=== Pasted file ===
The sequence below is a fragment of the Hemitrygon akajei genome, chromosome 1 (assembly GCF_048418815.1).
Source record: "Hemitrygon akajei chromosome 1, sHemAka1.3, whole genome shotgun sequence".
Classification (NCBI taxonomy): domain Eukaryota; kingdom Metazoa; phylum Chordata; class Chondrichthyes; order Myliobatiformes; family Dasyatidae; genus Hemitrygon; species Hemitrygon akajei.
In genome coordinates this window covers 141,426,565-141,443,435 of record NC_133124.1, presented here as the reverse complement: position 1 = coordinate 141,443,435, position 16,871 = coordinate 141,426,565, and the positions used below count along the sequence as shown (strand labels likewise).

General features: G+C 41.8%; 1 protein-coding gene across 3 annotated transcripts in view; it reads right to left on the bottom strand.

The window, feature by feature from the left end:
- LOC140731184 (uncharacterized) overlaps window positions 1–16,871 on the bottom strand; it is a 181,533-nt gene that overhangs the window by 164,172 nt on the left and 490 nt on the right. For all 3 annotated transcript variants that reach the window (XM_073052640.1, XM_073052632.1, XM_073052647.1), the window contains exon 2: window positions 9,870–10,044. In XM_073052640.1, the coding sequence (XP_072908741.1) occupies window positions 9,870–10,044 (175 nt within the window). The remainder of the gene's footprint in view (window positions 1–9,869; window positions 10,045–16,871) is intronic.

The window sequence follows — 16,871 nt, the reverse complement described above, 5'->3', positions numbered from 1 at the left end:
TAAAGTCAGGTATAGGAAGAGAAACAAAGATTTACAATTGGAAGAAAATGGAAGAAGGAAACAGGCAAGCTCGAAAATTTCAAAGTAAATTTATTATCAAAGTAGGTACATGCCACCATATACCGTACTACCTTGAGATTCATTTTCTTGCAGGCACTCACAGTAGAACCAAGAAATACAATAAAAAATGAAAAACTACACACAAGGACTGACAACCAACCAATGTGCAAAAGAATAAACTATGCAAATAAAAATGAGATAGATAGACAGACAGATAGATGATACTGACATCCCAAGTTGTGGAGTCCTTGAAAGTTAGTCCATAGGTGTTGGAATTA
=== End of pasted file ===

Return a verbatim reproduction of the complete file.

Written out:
The sequence below is a fragment of the Hemitrygon akajei genome, chromosome 1 (assembly GCF_048418815.1).
Source record: "Hemitrygon akajei chromosome 1, sHemAka1.3, whole genome shotgun sequence".
Classification (NCBI taxonomy): domain Eukaryota; kingdom Metazoa; phylum Chordata; class Chondrichthyes; order Myliobatiformes; family Dasyatidae; genus Hemitrygon; species Hemitrygon akajei.
In genome coordinates this window covers 141,426,565-141,443,435 of record NC_133124.1, presented here as the reverse complement: position 1 = coordinate 141,443,435, position 16,871 = coordinate 141,426,565, and the positions used below count along the sequence as shown (strand labels likewise).

General features: G+C 41.8%; 1 protein-coding gene across 3 annotated transcripts in view; it reads right to left on the bottom strand.

The window, feature by feature from the left end:
- LOC140731184 (uncharacterized) overlaps window positions 1–16,871 on the bottom strand; it is a 181,533-nt gene that overhangs the window by 164,172 nt on the left and 490 nt on the right. For all 3 annotated transcript variants that reach the window (XM_073052640.1, XM_073052632.1, XM_073052647.1), the window contains exon 2: window positions 9,870–10,044. In XM_073052640.1, the coding sequence (XP_072908741.1) occupies window positions 9,870–10,044 (175 nt within the window). The remainder of the gene's footprint in view (window positions 1–9,869; window positions 10,045–16,871) is intronic.

The window sequence follows — 16,871 nt, the reverse complement described above, 5'->3', positions numbered from 1 at the left end:
TAAAGTCAGGTATAGGAAGAGAAACAAAGATTTACAATTGGAAGAAAATGGAAGAAGGAAACAGGCAAGCTCGAAAATTTCAAAGTAAATTTATTATCAAAGTAGGTACATGCCACCATATACCGTACTACCTTGAGATTCATTTTCTTGCAGGCACTCACAGTAGAACCAAGAAATACAATAAAAAATGAAAAACTACACACAAGGACTGACAACCAACCAATGTGCAAAAGAATAAACTATGCAAATAAAAATGAGATAGATAGACAGACAGATAGATGATACTGACATCCCAAGTTGTGGAGTCCTTGAAAGTTAGTCCATAGGTGTTGGAATTA